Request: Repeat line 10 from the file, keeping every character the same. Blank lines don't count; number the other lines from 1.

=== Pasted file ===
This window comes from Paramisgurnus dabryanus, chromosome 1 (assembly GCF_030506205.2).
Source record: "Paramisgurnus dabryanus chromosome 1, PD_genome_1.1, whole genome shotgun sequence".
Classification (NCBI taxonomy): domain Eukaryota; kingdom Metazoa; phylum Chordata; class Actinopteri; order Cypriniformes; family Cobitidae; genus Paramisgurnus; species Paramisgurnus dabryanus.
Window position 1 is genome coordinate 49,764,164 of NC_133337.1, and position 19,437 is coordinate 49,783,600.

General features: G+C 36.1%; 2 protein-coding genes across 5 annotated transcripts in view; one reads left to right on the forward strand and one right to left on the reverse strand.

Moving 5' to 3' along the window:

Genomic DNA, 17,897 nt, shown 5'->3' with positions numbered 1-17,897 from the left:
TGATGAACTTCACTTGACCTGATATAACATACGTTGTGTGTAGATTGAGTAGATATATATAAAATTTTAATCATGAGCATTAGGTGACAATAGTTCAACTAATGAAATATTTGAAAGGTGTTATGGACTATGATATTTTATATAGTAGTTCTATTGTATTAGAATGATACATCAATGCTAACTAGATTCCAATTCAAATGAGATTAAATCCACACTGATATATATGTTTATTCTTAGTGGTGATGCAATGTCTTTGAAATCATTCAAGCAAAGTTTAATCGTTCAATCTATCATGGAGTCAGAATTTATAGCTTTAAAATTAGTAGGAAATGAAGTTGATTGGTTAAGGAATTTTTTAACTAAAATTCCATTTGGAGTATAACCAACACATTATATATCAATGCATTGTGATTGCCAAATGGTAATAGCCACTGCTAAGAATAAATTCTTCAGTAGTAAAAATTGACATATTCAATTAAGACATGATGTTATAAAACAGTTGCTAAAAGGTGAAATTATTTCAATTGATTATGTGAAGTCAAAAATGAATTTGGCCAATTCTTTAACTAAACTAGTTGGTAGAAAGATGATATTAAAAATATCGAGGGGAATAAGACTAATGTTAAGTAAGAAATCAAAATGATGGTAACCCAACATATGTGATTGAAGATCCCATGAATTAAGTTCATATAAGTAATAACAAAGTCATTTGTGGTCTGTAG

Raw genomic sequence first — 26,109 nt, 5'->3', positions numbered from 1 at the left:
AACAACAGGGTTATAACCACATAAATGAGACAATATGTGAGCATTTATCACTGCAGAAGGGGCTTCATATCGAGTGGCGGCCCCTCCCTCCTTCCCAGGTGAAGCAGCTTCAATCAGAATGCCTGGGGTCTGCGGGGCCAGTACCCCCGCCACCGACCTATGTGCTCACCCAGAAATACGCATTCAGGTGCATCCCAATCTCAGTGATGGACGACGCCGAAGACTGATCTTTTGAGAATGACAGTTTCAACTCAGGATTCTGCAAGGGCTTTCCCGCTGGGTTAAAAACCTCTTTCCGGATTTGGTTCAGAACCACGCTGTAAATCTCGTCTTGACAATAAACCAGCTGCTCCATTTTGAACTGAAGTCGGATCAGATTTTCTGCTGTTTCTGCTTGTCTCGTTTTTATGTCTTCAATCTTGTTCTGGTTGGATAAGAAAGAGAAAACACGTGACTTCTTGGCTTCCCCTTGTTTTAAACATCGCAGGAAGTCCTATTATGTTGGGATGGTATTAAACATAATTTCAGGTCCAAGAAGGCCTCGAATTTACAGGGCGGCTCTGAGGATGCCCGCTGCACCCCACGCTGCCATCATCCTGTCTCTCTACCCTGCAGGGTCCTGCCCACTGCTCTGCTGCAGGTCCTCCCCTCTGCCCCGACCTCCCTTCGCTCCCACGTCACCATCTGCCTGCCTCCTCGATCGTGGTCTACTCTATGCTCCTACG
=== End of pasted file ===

AACAACAGGGTTATAACCACATAAATGAGACAATATGTGAGCATTTATCACTGCAGAAGGGGCTTCATATCGAGTGGCGGCCCCTCCCTCCTTCCCAGGTGAAGCAGCTTCAATCAGAATGCCTGGGGTCTGCGGGGCCAGTACCCCCGCCACCGACCTATGTGCTCACCCAGAAATACGCATTCAGGTGCATCCCAATCTCAGTGATGGACGACGCCGAAGACTGATCTTTTGAGAATGACAGTTTCAACTCAGGATTCTGCAAGGGCTTTCCCGCTGGGTTAAAAACCTCTTTCCGGATTTGGTTCAGAACCACGCTGTAAATCTCGTCTTGACAATAAACCAGCTGCTCCATTTTGAACTGAAGTCGGATCAGATTTTCTGCTGTTTCTGCTTGTCTCGTTTTTATGTCTTCAATCTTGTTCTGGTTGGATAAGAAAGAGAAAACACGTGACTTCTTGGCTTCCCCTTGTTTTAAACATCGCAGGAAGTCCTATTATGTTGGGATGGTATTAAACATAATTTCAGGTCCAAGAAGGCCTCGAATTTACAGGGCGGCTCTGAGGATGCCCGCTGCACCCCACGCTGCCATCATCCTGTCTCTCTACCCTGCAGGGTCCTGCCCACTGCTCTGCTGCAGGTCCTCCCCTCTGCCCCGACCTCCCTTCGCTCCCACGTCACCATCTGCCTGCCTCCTCGATCGTGGTCTACTCTATGCTCCTACG